In her 41 years at Rhodes College, retiring Professor of Psychology Dr. Marsha Walton has successfully merged outstanding scholarly achievements with a dedication to mentoring students, helping them to open their eyes to opportunities and navigate new experiences. She was honored as the non-student winner of the Algernon Sydney Sullivan Award at the Commencement Exercises for the 172nd Session of Rhodes College on May 15, 2021.
Walton has authored or co-authored more than 90 conference presentations and 30 research publications and book chapters. As part of her research, she has collected stories from thousands of children describing their own experiences with peer conflict and with social relationships. This work has contributed to an understanding of conflict resolution, friendship, and moral development. Walton has mentored more than 75 undergraduate researchers whose work has resulted in publications and national and international conference presentations. More than 40 of her research students have gone on to earn doctorates in psychology, and many more have formed successful careers in education, public health, medicine, and allied health professions.
Among Walton’s mentees are Dr. Sherry Turner ’84, vice president of strategic initiatives at Rhodes; Dr. Anita Davis ’90, vice president for diversity, equity, and inclusion at Trinity College; Dr. Bryan Coker ’95, vice president and dean of students at Goucher College; and the late Dr. Cheryl Golden ’80, former vice president of academic affairs at LeMoyne-Owen College.
“Rhodes is committed to cultivating a life-long passion for learning among its students. Marsha Walton’s investment in me as a student has certainly yielded life-long impact. Working with her was the high point of my experience at Rhodes. She was an outstanding professor and mentor,” says Turner. “When I was a student, she saw my potential, held me to high standards, invited me to join her research team, and encouraged me to pursue graduate studies as a developmental psychologist. She has continued to inspire me at every phase of my professional career. When I was a graduate student, she invited me to return to Rhodes to teach and complete my dissertation research. When I returned to Memphis three years ago, she invited me to visit the campus. At the time, I could not have imagined that I would become the vice president of strategic initiatives. Rhodes has been fortunate to have had a member of its faculty whose very presence has enhanced the lives of its students in extraordinary ways. I am delighted to salute Marsha’s career at my alma mater.”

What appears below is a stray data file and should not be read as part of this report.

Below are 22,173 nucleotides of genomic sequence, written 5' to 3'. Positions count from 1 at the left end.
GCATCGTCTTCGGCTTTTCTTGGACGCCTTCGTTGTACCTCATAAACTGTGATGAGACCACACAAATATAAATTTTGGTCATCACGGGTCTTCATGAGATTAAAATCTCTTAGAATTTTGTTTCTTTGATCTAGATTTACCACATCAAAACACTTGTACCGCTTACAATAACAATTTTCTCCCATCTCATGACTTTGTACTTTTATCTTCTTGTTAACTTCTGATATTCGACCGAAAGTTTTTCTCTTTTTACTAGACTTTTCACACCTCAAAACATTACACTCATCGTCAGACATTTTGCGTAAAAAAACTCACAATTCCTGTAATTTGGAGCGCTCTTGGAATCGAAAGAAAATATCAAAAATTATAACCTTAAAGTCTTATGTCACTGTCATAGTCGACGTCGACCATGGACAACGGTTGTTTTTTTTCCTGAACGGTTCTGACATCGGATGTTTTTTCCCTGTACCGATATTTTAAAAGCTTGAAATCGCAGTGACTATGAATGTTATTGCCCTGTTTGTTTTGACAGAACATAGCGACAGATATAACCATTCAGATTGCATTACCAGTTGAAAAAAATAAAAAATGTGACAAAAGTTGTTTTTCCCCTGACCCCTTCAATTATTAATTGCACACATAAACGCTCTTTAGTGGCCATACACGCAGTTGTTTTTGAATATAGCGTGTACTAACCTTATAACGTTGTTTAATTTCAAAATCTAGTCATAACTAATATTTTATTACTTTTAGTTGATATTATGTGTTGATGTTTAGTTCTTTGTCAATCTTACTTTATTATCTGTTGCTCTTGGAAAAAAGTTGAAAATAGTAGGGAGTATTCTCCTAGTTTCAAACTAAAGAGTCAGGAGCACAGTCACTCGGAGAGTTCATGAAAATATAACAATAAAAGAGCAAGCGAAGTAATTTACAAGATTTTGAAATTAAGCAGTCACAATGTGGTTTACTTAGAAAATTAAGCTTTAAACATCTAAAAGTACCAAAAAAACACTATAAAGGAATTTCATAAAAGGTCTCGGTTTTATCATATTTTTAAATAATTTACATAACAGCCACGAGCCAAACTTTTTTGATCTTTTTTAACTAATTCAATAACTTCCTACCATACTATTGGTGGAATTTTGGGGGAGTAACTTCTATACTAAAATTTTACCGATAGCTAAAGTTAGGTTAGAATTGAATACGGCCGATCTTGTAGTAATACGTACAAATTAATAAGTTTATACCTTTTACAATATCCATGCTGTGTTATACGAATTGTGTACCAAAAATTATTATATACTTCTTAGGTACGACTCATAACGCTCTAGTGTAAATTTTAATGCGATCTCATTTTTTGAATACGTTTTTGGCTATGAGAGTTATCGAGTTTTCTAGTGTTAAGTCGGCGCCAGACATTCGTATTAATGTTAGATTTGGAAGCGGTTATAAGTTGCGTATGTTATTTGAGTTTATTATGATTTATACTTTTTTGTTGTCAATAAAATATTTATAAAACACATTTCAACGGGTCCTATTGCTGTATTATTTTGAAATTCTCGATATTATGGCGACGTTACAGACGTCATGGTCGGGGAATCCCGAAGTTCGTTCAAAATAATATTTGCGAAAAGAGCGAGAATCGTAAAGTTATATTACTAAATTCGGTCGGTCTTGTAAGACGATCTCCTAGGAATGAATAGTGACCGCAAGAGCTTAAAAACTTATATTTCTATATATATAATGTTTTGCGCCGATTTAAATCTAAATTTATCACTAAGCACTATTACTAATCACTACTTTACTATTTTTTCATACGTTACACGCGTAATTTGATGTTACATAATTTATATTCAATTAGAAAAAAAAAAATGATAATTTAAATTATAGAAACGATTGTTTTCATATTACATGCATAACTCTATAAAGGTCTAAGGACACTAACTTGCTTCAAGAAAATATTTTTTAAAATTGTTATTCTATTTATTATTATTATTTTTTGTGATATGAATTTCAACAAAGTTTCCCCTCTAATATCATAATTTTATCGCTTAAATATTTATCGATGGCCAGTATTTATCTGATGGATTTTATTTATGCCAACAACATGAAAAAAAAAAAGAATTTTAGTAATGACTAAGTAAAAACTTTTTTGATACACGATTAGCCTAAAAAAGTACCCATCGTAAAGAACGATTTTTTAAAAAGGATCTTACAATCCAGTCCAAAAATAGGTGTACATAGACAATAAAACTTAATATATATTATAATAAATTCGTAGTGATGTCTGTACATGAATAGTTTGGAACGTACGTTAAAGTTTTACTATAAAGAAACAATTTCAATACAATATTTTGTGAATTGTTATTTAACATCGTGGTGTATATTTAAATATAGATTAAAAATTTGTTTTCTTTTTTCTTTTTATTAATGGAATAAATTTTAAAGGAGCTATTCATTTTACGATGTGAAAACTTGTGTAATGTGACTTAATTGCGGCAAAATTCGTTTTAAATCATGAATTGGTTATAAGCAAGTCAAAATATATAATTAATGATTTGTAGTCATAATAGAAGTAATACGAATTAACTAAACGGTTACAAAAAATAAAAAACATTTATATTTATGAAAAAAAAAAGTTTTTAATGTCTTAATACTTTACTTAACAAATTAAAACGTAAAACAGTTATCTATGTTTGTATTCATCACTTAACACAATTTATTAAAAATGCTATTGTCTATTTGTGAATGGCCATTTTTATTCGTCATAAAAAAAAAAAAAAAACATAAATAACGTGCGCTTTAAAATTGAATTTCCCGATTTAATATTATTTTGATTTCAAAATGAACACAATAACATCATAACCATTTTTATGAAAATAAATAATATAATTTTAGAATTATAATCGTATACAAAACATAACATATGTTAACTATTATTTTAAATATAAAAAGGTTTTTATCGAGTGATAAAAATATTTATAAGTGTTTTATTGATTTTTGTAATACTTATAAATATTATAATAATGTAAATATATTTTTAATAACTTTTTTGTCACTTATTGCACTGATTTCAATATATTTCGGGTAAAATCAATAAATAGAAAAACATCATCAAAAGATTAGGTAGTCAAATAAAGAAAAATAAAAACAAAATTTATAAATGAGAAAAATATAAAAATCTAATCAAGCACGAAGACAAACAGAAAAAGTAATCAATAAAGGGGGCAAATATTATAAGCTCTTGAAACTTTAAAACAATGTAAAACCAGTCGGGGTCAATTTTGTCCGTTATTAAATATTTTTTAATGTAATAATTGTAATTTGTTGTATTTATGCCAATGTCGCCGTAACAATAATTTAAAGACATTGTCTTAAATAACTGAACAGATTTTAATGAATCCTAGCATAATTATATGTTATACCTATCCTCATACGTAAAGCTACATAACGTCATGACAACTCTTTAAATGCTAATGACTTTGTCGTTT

A collaboration between Walton and Alice Davidson ’02 resulted in the book Conflict Narratives in Middle Childhood: The Social, Emotional, and Moral Significance of Story-Sharing being published in 2017. The book examines nearly 3,000 narratives from children about their own experiences with interpersonal conflict. Davidson, now an associate professor and chair of psychology at Rollins College, emulates Walton’s approach to mentoring by including students in her community-based research.
Walton, who joined the Rhodes faculty in 1979, has encouraged students to think broadly about the intersections between psychology and other disciplines. She has taught interdisciplinary courses with faculty in biology, economics, English, history, mathematics, gender and sexuality studies, philosophy, religious studies, sociology, educational studies, and theatre. Walton also was an early adopter of service-learning pedagogies, having her students work in settings off campus.
In 1999, when Rhodes formed a partnership with the Memphis Non-violence Education and Advocacy Network to increase community involvement in creating peaceable schools, Walton participated. Walton currently collaborates with Dr. Kiren Khan, assistant professor of psychology, to study narratives of preschoolers, and with Dr. Elizabeth Thomas, professor of psychology at Rhodes, on the Community Narrative Research Project, in which participants of Bonner Scholars program at Rhodes shared stories about their experiences serving in Memphis communities as part of their scholarship.
For the breadth and depth of her work, Walton won the Clarence Day Award for Outstanding Research and Creative Activity in 2018. When the Council on Undergraduate Research named her a recipient of its Excellence in Mentoring Undergraduate Research in the Social Sciences Award in 2020, Walton commented that “It is amazing to be given an award for doing something this intrinsically rewarding.”
In retirement, Walton plans to spend more time in nature, canoeing, biking, and hiking, but she will continue her research and writing, seeking to learn more about how children and adults make their lives meaningful as they share stories about their everyday experiences.